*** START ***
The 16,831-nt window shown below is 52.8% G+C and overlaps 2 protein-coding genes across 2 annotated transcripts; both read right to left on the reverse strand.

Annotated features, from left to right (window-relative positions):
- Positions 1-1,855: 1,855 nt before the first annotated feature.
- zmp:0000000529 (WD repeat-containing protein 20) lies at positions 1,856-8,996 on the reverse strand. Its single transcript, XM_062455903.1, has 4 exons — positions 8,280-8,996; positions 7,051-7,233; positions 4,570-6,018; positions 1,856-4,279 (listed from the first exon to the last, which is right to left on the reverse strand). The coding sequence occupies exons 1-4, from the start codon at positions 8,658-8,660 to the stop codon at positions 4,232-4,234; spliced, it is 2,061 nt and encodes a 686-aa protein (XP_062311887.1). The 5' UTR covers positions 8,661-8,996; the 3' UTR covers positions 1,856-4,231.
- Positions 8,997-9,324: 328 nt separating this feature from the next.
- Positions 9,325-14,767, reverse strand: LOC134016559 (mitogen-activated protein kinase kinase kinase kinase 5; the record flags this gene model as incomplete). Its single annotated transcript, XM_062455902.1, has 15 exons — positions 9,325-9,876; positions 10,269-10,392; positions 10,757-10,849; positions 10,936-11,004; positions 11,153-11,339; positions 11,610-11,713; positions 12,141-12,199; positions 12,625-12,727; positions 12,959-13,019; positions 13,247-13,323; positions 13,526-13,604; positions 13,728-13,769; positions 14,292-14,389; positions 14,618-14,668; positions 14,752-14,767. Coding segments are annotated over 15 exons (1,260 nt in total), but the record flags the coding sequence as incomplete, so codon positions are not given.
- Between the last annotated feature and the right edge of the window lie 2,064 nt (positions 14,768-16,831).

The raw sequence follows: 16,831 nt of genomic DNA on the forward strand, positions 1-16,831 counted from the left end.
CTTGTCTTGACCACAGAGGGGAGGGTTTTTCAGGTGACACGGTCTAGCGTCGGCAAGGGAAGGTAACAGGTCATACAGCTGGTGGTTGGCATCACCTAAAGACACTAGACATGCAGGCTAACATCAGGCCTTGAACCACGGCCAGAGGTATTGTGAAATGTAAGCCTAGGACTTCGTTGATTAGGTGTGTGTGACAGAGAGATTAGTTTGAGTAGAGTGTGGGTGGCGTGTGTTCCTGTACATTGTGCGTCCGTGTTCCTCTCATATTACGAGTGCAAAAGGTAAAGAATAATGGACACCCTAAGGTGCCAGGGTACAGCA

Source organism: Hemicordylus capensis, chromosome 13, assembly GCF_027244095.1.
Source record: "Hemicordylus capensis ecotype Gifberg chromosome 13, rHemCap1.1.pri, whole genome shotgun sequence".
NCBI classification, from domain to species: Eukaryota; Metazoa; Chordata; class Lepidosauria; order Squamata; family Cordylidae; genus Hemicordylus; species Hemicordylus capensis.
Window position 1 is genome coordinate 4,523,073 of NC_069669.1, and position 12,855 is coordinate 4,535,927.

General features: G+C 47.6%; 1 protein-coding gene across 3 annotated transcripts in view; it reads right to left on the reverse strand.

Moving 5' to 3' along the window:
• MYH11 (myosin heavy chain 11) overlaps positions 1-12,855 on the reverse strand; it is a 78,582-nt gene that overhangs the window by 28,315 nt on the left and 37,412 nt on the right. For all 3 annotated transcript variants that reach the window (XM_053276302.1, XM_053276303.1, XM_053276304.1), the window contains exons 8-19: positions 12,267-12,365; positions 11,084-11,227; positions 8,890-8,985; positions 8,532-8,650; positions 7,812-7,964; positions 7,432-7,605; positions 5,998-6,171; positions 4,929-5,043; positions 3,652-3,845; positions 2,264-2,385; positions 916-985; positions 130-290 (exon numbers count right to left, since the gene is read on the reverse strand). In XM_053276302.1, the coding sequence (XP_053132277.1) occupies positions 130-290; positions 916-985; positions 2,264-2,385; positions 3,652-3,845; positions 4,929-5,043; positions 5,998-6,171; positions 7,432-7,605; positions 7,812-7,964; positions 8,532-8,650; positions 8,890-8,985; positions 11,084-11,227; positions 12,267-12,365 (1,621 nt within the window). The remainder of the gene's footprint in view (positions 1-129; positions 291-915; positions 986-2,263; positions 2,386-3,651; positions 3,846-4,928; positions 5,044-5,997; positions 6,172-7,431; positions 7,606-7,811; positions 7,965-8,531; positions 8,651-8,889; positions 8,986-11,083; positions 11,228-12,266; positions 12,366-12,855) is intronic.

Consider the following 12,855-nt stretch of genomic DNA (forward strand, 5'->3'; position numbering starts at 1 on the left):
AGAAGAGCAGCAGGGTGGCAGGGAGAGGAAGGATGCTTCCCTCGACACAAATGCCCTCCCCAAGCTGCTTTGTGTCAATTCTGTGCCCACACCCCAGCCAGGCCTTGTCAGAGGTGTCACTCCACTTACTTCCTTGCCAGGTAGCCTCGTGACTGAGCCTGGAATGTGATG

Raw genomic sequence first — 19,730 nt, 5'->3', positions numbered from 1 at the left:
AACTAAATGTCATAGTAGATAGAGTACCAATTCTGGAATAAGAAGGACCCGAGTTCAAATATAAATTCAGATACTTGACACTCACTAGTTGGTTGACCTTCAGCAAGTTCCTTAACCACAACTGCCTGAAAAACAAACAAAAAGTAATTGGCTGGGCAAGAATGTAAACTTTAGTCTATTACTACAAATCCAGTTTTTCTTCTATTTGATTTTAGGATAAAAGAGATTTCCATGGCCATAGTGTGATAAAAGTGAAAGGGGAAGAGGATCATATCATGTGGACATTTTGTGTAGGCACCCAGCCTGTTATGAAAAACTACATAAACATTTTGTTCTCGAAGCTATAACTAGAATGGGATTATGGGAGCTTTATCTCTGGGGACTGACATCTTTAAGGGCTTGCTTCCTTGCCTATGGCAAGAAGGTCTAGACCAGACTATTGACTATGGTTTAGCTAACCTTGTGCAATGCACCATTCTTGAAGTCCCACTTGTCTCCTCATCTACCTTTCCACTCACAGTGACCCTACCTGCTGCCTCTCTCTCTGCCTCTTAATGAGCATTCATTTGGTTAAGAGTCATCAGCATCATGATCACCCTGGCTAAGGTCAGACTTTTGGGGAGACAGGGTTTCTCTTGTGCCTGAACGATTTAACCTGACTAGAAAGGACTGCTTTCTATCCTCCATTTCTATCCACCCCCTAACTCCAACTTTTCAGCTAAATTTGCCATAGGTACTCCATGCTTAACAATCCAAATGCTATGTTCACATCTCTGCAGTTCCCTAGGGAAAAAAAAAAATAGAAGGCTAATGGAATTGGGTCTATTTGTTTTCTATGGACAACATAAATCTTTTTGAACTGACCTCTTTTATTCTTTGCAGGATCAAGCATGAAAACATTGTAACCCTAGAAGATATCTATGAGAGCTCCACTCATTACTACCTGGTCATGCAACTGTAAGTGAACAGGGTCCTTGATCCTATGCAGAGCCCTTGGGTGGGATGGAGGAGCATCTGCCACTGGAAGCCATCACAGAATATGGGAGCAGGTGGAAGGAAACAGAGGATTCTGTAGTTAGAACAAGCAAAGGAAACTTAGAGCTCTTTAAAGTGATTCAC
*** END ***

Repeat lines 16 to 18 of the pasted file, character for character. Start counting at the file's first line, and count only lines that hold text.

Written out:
• MYH11 (myosin heavy chain 11) overlaps positions 1-12,855 on the reverse strand; it is a 78,582-nt gene that overhangs the window by 28,315 nt on the left and 37,412 nt on the right. For all 3 annotated transcript variants that reach the window (XM_053276302.1, XM_053276303.1, XM_053276304.1), the window contains exons 8-19: positions 12,267-12,365; positions 11,084-11,227; positions 8,890-8,985; positions 8,532-8,650; positions 7,812-7,964; positions 7,432-7,605; positions 5,998-6,171; positions 4,929-5,043; positions 3,652-3,845; positions 2,264-2,385; positions 916-985; positions 130-290 (exon numbers count right to left, since the gene is read on the reverse strand). In XM_053276302.1, the coding sequence (XP_053132277.1) occupies positions 130-290; positions 916-985; positions 2,264-2,385; positions 3,652-3,845; positions 4,929-5,043; positions 5,998-6,171; positions 7,432-7,605; positions 7,812-7,964; positions 8,532-8,650; positions 8,890-8,985; positions 11,084-11,227; positions 12,267-12,365 (1,621 nt within the window). The remainder of the gene's footprint in view (positions 1-129; positions 291-915; positions 986-2,263; positions 2,386-3,651; positions 3,846-4,928; positions 5,044-5,997; positions 6,172-7,431; positions 7,606-7,811; positions 7,965-8,531; positions 8,651-8,889; positions 8,986-11,083; positions 11,228-12,266; positions 12,366-12,855) is intronic.

Consider the following 12,855-nt stretch of genomic DNA (forward strand, 5'->3'; position numbering starts at 1 on the left):
AGAAGAGCAGCAGGGTGGCAGGGAGAGGAAGGATGCTTCCCTCGACACAAATGCCCTCCCCAAGCTGCTTTGTGTCAATTCTGTGCCCACACCCCAGCCAGGCCTTGTCAGAGGTGTCACTCCACTTACTTCCTTGCCAGGTAGCCTCGTGACTGAGCCTGGAATGTGATG